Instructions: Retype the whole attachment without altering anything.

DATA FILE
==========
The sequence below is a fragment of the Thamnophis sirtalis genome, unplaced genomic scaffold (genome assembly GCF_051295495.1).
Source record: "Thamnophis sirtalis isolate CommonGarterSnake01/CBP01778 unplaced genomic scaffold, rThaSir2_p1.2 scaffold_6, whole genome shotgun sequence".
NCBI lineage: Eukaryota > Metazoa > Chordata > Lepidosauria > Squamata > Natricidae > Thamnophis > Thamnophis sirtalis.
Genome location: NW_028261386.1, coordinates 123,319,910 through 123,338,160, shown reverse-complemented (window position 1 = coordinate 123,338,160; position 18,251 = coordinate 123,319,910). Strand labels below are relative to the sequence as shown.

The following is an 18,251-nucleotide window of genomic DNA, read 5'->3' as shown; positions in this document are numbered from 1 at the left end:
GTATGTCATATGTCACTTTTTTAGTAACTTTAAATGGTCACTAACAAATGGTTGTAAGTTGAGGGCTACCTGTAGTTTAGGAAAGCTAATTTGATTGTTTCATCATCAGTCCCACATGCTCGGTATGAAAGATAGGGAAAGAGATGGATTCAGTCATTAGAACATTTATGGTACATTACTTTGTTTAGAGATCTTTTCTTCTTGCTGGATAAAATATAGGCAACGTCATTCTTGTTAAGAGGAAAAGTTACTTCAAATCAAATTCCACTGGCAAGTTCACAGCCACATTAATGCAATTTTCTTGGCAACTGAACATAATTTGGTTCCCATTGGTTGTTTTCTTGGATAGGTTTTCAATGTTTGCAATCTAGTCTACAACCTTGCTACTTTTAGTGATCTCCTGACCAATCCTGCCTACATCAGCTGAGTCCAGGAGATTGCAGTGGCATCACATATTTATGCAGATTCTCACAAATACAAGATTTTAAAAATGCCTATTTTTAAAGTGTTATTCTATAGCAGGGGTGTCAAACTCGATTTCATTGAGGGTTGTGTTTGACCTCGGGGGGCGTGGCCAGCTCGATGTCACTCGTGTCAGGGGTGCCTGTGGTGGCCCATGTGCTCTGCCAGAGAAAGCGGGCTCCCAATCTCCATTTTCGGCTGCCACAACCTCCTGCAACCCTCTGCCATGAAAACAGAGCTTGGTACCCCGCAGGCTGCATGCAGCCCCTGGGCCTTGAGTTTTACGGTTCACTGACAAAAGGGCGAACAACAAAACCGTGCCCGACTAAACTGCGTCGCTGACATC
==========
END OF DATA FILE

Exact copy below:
The sequence below is a fragment of the Thamnophis sirtalis genome, unplaced genomic scaffold (genome assembly GCF_051295495.1).
Source record: "Thamnophis sirtalis isolate CommonGarterSnake01/CBP01778 unplaced genomic scaffold, rThaSir2_p1.2 scaffold_6, whole genome shotgun sequence".
NCBI lineage: Eukaryota > Metazoa > Chordata > Lepidosauria > Squamata > Natricidae > Thamnophis > Thamnophis sirtalis.
Genome location: NW_028261386.1, coordinates 123,319,910 through 123,338,160, shown reverse-complemented (window position 1 = coordinate 123,338,160; position 18,251 = coordinate 123,319,910). Strand labels below are relative to the sequence as shown.

The following is an 18,251-nucleotide window of genomic DNA, read 5'->3' as shown; positions in this document are numbered from 1 at the left end:
GTATGTCATATGTCACTTTTTTAGTAACTTTAAATGGTCACTAACAAATGGTTGTAAGTTGAGGGCTACCTGTAGTTTAGGAAAGCTAATTTGATTGTTTCATCATCAGTCCCACATGCTCGGTATGAAAGATAGGGAAAGAGATGGATTCAGTCATTAGAACATTTATGGTACATTACTTTGTTTAGAGATCTTTTCTTCTTGCTGGATAAAATATAGGCAACGTCATTCTTGTTAAGAGGAAAAGTTACTTCAAATCAAATTCCACTGGCAAGTTCACAGCCACATTAATGCAATTTTCTTGGCAACTGAACATAATTTGGTTCCCATTGGTTGTTTTCTTGGATAGGTTTTCAATGTTTGCAATCTAGTCTACAACCTTGCTACTTTTAGTGATCTCCTGACCAATCCTGCCTACATCAGCTGAGTCCAGGAGATTGCAGTGGCATCACATATTTATGCAGATTCTCACAAATACAAGATTTTAAAAATGCCTATTTTTAAAGTGTTATTCTATAGCAGGGGTGTCAAACTCGATTTCATTGAGGGTTGTGTTTGACCTCGGGGGGCGTGGCCAGCTCGATGTCACTCGTGTCAGGGGTGCCTGTGGTGGCCCATGTGCTCTGCCAGAGAAAGCGGGCTCCCAATCTCCATTTTCGGCTGCCACAACCTCCTGCAACCCTCTGCCATGAAAACAGAGCTTGGTACCCCGCAGGCTGCATGCAGCCCCTGGGCCTTGAGTTTTACGGTTCACTGACAAAAGGGCGAACAACAAAACCGTGCCCGACTAAACTGCGTCGCTGACATC